From toys and clothes to necessities like soap, deodorant, toothpaste and combs, all are requested. Any individual or group that wishes to adopt a family for Christmas, Stuart said there is always a family for them.
Adopting a family can be done in many ways. The Crisis Center will usually give several options of families in need, and the donor can pick the family that suits them best. Money can be donated and the legwork and shopping done by Crisis Center volunteers to accomodate the chosen family, or the donor can do the shopping themselves. The donor may be able to contact members of the family who benefit from the gift, or they can give anonymously.
There were eight families adopted last year. There have been four families adopted this year, from some of the same benefactors.
“They’re not giving as much because times are hard,” Stuart said. “The same people who have asked for families last year have come forward. I have confidence that the others will to.”
Department of Aging
Around Christmas, the local department focuses on providing donations to its grandparents raising grandchildren, so that elderly guardians may be able to provide a nice Christmas for their grandchildren.
“We’ve had some churches and people call up and say ‘hey, I want to do something,’” said Department of Aging director Lorie Sutton said. “We partner up with groups or individuals, anyone who is willing to help. We try to help those grandparents raising grandchildren.:
Last year, there were 13 families assisted through the program.
The department gets a wish list from the grandparents ahead of time and those wishing to participate can essentially adopt a family, similar to the Crisis Center, and try to accommodate the wish list requests.
“If we can get most of what’s on there,” said Sutton, “they’re really appreciative.”
There is also an opportunity to donate food, with the department pulling together donated fixings for Christmas boxes for some of the other families, maybe an elderly couple or a widow or widower.
More than 20 of the boxes were distributed last year and Sutton is optimistic, with donations, that the department will be able to serve just as many people this year.
Every dollar given to the United Way of Sampson County helps to support someone else locally.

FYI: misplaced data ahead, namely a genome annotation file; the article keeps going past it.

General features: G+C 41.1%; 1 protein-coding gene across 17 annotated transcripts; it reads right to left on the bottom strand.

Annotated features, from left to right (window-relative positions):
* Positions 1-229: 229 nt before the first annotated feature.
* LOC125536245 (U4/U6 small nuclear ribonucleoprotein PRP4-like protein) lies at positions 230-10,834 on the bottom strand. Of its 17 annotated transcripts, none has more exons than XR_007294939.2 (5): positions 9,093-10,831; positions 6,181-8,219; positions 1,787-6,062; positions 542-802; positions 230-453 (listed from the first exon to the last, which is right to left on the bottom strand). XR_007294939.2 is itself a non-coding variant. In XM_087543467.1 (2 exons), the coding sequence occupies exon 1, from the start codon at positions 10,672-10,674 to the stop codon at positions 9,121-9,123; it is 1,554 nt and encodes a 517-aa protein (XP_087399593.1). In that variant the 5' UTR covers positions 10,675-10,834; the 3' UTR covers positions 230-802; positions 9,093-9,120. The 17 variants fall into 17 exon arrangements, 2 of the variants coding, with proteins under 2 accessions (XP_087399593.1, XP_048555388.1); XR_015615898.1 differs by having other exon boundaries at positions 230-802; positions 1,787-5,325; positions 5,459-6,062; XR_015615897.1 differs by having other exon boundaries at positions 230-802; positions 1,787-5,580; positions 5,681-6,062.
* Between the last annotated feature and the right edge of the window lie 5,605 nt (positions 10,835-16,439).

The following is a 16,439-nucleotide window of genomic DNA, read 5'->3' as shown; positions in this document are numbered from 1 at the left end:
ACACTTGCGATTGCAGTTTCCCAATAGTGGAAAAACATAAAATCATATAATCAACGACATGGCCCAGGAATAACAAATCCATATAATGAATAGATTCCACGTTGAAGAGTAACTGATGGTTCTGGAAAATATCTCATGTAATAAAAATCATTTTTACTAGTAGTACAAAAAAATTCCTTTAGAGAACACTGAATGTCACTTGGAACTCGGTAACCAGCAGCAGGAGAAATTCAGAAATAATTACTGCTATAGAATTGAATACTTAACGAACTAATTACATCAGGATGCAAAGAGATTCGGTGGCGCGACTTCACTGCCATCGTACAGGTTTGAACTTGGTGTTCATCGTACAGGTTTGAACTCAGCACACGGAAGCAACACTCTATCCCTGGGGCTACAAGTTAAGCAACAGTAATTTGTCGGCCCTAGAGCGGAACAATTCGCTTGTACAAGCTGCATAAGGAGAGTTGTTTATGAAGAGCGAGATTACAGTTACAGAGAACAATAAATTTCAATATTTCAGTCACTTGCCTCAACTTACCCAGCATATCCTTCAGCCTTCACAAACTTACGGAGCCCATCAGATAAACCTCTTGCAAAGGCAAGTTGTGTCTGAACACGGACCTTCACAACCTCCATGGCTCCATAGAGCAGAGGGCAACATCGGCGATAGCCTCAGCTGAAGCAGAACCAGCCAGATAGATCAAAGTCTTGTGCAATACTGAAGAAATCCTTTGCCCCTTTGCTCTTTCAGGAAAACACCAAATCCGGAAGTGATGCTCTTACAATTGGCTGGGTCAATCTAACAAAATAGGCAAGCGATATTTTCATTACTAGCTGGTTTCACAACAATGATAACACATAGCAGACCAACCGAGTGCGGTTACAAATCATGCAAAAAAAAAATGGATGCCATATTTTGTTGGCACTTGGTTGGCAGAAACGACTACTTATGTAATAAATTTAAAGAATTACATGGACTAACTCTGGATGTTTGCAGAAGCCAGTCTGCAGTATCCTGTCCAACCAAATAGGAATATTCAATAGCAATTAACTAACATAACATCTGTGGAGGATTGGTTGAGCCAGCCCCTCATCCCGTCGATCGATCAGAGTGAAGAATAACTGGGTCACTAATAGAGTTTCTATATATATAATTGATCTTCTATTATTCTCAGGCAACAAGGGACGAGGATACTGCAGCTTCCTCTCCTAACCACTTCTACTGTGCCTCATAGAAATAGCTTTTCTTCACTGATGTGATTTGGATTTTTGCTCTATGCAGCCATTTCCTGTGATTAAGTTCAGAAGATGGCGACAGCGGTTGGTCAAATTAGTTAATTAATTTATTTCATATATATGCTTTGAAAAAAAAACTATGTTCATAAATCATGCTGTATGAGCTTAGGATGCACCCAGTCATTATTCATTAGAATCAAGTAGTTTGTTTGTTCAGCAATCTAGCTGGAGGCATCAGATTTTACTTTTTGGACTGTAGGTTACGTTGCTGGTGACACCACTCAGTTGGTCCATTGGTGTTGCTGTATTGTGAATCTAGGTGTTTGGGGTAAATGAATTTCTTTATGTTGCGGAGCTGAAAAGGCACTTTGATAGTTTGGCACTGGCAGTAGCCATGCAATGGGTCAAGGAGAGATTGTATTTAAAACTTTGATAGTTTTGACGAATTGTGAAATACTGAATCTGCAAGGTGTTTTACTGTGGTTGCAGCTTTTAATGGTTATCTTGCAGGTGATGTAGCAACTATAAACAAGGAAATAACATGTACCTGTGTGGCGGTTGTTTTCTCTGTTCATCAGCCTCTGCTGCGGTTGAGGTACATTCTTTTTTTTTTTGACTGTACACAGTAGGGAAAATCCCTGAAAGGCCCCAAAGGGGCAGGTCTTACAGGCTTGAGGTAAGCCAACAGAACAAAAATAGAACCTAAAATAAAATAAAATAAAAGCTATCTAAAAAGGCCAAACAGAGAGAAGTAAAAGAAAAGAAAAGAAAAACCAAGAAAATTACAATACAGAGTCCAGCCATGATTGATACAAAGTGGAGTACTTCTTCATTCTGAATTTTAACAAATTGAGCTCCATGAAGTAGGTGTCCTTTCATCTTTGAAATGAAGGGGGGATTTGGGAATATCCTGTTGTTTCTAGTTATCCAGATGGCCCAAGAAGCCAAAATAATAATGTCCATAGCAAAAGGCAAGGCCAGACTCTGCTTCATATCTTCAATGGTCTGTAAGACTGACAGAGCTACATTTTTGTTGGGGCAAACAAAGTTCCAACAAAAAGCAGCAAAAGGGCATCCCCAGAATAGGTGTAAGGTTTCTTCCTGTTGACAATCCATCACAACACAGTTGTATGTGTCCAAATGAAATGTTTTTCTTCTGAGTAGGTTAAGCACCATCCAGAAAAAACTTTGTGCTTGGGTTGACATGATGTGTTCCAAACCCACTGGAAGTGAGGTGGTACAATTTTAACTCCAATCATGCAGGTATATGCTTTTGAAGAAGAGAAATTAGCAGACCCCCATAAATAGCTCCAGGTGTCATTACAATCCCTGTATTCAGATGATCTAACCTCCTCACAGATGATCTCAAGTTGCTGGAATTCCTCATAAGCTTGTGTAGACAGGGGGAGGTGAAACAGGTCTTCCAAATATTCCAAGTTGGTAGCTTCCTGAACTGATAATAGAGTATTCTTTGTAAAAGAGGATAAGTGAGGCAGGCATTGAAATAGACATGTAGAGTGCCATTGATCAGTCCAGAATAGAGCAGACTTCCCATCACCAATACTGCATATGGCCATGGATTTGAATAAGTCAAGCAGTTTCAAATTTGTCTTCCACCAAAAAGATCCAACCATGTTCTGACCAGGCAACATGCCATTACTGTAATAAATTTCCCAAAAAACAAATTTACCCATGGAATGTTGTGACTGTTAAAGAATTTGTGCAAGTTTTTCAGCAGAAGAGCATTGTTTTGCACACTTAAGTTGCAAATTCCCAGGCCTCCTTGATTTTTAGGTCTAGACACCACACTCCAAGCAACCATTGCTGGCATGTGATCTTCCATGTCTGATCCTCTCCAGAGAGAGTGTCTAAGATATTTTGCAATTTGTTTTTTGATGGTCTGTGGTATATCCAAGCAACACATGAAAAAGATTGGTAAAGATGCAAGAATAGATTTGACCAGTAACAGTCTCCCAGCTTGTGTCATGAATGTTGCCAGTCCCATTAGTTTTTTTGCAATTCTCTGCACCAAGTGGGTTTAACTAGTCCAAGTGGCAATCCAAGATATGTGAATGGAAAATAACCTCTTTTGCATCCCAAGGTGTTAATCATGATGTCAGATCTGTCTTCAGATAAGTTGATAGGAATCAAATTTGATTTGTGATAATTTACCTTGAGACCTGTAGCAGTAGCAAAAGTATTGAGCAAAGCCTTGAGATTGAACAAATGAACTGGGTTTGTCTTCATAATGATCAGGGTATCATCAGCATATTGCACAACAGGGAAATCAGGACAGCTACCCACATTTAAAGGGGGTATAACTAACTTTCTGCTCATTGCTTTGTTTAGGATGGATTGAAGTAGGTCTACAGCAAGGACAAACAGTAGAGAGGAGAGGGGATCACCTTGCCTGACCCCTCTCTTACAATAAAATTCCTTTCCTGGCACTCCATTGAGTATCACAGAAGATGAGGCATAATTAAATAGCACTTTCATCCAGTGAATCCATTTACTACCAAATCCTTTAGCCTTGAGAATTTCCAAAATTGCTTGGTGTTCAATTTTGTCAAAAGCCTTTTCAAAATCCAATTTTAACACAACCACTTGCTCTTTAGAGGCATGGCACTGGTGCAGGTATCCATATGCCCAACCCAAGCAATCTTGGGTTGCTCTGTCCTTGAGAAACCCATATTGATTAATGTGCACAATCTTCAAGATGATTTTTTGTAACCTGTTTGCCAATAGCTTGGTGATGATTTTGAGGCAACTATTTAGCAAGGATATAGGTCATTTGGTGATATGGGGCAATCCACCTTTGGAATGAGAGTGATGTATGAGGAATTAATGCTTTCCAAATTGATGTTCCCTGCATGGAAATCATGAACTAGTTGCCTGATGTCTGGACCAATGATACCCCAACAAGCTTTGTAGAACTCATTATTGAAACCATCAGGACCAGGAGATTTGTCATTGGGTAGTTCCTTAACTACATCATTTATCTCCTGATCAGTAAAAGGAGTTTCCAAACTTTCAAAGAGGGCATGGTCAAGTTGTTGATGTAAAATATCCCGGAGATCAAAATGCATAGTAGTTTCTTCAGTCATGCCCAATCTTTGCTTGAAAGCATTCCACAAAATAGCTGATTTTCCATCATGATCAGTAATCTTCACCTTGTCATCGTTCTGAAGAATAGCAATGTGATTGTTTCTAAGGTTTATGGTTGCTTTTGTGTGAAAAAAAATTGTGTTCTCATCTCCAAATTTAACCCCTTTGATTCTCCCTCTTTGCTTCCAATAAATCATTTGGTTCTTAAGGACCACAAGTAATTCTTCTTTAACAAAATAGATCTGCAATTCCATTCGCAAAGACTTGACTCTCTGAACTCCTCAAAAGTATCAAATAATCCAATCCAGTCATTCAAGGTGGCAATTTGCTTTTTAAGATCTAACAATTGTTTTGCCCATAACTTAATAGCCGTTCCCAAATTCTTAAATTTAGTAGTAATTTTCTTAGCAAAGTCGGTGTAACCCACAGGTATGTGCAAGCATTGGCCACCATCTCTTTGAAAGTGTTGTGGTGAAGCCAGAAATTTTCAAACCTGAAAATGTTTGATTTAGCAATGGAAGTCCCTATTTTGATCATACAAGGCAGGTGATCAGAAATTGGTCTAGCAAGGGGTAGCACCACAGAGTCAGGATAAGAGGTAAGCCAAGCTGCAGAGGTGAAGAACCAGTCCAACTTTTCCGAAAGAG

The local United Way is in the midst of its annual fundraising campaign, a drive that will continue until Dec. 31. While Nancy Carr, executive director of the local United Way, is pleased with early returns, she and others have urged more donations.
The more money that is donated, the more money sees a positive, tanglible result in Sampson, she said.
The United Way’s partner agencies include, among many others, the Crisis Center, U Care and the Department of Social Services’ Christmas Cheer Program (see related story Friday).
“Funding is down, yet the need has increased,” said Carr. “We’ve seen that across the board. Especially with the economy the way it is, the need is as big as ever. We’re hoping people that can give, do give to United Way this year.”
Toys for Tots
A volunteer program started locally over 30 years ago has fallen on some of the most difficult times it has faced. The need is immense.
“I am not surprised — especially with the economy the way it has been over the last couple of years — it has been tough on families,” said Sampson Center director Tim Boykin. “People can barely afford the basic necessities, let alone this big holiday. So, as long as there is a need, we try to accommodate those people in need.”
This year, Boykin said, the requests for assistance have been near the 500 mark, but the program will not be able to accomodate anywhere near that number. The registration has been cut off at 200 and gifts will only be passed out to children 12 and under.
“It is very tough to tell people that because the need is so strong. But at the same time, we just don’t have the resources — we do the best we can to try and service as many families as we can.”
Any amount over the 200 hinges completely on local donations.
“If there is anything left after then we will do what we can,” he said. “At this point, it is about what we have in local donations — that will dictate how many we can serve.”
For those wishing to give, checks can be made out to the Clinton Recreation and Parks Department (put “Toys for Tots” at the bottom); or drop off a new unwrapped toy at the main office at 119 Leisure Lane or the Sampson Center, at 808 Barden St. If the toy is already wrapped, please be sure to put the appropriate sex of the child and the age-level.